NOTES
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introduction
Silverman, Berger, and Conser, The Last Remaining Seats, 74.
Keye Luke, born in 1904 in Guangzhou, China, grew up in Seattle
before moving to Los Angeles. He began his career as a commercial artist
creating film publicity posters, and he is best known for his recurring role as
Lee Chan, Charlie Chan’s ‘‘Number One Son’’ in the Charlie Chan films of
the 1930s and 1940s. He was the only Asian American actor to play a lead
Asian detective in a Hollywood film during those decades, when he took
over the role of Mr. Wong from Boris Karlo√ in Phantom of Chinatown
(Rosen, 1940).
Helgesen, ‘‘Grauman’s Chinese Theatre Hollywood,’’ 3.
Ralph Flint, ‘‘Hollywood Impressions,’’ New York Times, 30 October
1927, X6.
Ibid.
For an analysis of the significance of Egyptian motifs in cinema, see
Lant, ‘‘The Curse of the Pharaohs.’’
π For a helpful explication of this concept, which is discussed through-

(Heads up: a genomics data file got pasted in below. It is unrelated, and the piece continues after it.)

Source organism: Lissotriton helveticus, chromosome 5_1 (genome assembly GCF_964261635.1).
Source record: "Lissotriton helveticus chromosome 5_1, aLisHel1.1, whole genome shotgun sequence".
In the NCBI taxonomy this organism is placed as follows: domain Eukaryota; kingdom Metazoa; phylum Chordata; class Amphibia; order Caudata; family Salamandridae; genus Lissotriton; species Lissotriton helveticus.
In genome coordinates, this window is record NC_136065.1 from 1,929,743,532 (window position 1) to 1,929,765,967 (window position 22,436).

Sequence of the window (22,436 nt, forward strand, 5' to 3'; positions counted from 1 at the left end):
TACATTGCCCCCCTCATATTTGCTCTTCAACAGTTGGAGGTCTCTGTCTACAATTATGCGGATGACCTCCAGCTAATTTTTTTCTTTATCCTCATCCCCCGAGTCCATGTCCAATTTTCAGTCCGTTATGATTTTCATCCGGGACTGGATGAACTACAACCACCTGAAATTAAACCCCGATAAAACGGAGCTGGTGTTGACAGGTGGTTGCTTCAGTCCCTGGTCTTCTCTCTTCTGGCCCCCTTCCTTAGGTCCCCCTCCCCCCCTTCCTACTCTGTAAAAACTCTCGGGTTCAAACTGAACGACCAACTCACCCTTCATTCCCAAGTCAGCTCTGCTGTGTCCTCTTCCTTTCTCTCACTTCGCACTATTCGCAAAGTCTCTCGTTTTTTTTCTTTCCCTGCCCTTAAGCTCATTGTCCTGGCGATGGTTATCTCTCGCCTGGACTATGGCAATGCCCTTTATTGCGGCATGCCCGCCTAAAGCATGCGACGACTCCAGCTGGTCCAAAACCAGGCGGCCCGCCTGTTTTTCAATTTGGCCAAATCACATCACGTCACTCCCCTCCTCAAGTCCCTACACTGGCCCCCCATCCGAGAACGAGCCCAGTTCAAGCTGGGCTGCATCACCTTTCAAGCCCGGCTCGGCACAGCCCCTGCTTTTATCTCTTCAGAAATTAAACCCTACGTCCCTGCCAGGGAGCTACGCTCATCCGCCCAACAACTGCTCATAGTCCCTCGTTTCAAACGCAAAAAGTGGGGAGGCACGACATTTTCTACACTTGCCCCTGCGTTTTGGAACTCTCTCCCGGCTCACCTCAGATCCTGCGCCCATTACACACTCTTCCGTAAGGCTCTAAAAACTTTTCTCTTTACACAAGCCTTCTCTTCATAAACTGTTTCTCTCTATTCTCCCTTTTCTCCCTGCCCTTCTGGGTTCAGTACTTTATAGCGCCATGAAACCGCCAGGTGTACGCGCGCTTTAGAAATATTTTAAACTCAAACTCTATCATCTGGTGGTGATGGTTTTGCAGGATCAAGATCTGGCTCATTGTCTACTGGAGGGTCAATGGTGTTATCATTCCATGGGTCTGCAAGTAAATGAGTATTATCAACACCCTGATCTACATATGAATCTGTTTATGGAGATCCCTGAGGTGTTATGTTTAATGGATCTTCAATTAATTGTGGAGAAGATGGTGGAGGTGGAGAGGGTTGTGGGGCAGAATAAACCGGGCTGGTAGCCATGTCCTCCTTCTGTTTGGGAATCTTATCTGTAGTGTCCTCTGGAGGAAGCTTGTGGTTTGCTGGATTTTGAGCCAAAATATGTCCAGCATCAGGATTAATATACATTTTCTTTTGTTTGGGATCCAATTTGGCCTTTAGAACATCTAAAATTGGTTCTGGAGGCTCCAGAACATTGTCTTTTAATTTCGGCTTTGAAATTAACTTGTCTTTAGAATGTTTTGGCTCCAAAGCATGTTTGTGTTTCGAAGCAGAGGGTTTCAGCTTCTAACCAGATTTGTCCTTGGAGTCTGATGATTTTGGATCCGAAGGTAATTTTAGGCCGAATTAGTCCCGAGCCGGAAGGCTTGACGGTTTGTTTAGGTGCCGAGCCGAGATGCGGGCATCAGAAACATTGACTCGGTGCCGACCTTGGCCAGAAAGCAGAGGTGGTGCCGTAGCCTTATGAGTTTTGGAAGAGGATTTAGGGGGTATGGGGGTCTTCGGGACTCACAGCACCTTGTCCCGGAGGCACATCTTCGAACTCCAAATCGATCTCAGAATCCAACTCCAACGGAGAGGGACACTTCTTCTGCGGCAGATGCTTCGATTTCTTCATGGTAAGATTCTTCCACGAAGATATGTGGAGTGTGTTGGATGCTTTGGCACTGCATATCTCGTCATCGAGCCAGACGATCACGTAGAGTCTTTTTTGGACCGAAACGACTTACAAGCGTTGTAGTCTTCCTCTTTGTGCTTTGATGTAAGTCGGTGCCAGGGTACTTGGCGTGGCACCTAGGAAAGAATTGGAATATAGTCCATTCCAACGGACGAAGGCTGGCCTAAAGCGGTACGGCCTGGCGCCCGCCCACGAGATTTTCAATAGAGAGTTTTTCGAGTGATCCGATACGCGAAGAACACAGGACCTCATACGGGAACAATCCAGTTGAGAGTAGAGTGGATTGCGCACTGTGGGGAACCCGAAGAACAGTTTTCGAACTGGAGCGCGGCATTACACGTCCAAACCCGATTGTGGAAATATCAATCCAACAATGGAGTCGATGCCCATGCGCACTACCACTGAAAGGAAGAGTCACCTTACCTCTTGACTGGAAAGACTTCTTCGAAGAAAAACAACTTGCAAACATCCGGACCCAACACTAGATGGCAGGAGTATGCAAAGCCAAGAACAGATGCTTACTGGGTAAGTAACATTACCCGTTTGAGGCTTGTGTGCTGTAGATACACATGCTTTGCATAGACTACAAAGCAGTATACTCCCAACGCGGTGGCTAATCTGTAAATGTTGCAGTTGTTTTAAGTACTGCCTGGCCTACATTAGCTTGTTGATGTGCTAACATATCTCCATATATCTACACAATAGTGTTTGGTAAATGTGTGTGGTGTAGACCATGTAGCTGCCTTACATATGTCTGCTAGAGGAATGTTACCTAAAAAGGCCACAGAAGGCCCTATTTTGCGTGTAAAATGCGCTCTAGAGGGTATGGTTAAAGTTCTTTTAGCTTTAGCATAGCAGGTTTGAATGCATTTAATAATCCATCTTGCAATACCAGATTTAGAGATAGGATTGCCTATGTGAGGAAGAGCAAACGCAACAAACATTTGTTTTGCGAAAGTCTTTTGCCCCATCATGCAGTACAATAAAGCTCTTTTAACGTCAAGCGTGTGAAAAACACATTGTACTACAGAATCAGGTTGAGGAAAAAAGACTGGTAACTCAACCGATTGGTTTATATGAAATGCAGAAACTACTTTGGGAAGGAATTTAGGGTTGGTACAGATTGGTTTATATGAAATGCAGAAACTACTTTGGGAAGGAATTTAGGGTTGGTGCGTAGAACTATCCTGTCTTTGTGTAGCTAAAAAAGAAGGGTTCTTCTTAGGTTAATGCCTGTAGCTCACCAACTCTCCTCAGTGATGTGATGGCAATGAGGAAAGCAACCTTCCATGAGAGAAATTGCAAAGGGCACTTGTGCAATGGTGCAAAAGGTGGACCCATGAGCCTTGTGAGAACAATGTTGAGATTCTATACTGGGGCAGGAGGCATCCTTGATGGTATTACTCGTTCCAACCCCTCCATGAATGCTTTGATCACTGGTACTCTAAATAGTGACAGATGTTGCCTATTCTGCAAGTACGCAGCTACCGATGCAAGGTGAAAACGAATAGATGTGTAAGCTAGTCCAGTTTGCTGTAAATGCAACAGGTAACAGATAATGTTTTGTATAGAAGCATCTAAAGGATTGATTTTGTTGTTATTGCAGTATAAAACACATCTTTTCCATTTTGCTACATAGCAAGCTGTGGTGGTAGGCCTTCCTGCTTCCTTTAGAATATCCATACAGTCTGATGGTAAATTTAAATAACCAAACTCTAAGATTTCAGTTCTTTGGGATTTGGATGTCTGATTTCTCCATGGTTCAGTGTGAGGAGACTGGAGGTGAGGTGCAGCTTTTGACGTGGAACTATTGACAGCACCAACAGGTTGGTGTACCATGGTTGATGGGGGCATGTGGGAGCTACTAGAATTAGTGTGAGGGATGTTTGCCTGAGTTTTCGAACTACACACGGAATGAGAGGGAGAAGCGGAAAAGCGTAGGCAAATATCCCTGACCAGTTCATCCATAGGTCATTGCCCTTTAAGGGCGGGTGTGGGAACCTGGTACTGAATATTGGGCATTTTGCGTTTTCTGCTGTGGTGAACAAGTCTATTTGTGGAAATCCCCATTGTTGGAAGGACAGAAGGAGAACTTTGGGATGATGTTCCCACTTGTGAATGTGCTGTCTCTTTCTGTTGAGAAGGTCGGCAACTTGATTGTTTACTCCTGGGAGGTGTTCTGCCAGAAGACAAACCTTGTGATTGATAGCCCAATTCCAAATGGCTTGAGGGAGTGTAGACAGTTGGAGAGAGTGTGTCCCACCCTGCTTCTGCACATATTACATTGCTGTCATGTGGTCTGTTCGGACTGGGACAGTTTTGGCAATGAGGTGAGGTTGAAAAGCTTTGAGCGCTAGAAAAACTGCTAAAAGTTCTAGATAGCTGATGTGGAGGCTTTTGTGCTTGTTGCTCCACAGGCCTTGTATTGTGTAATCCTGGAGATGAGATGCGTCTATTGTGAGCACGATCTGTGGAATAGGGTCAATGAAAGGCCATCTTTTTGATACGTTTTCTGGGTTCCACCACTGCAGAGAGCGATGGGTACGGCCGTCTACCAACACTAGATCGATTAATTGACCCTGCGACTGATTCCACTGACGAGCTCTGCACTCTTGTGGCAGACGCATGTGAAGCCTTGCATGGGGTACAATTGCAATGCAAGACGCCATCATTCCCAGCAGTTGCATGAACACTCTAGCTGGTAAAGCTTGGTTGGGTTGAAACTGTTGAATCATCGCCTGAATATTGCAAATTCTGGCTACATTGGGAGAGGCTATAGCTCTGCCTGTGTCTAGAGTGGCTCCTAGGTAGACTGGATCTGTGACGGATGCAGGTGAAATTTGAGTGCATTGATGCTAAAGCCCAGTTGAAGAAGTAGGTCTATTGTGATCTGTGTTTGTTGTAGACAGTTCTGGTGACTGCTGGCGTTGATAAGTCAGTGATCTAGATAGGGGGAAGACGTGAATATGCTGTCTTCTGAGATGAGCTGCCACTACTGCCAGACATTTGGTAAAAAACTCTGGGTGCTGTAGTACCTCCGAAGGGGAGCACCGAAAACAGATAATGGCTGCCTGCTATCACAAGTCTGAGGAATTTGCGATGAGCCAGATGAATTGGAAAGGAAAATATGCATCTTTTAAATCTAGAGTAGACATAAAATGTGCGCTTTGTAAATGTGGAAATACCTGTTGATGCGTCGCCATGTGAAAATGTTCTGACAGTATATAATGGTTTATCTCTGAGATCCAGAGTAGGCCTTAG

out Laplanche’s oeuvre and which I invoke throughout this book, see
Fletcher, ‘‘The Letter in the Unconscious.’’ Leo Bersani also provides a suc-
cinct description of this concept, as follows: ‘‘The enigmatic signifier is a call
like this: an adult addresses the infant with some message. For Laplanche
the infant experiences this message as threatening . . . So how does the infant
respond to these enigmatic signifiers? Laplanche says that it responds by
taking the mass of what it cannot understand and making it unconscious’’
(Bersani et al., ‘‘A Conversation with Leo Bersani,’’ 7–8).
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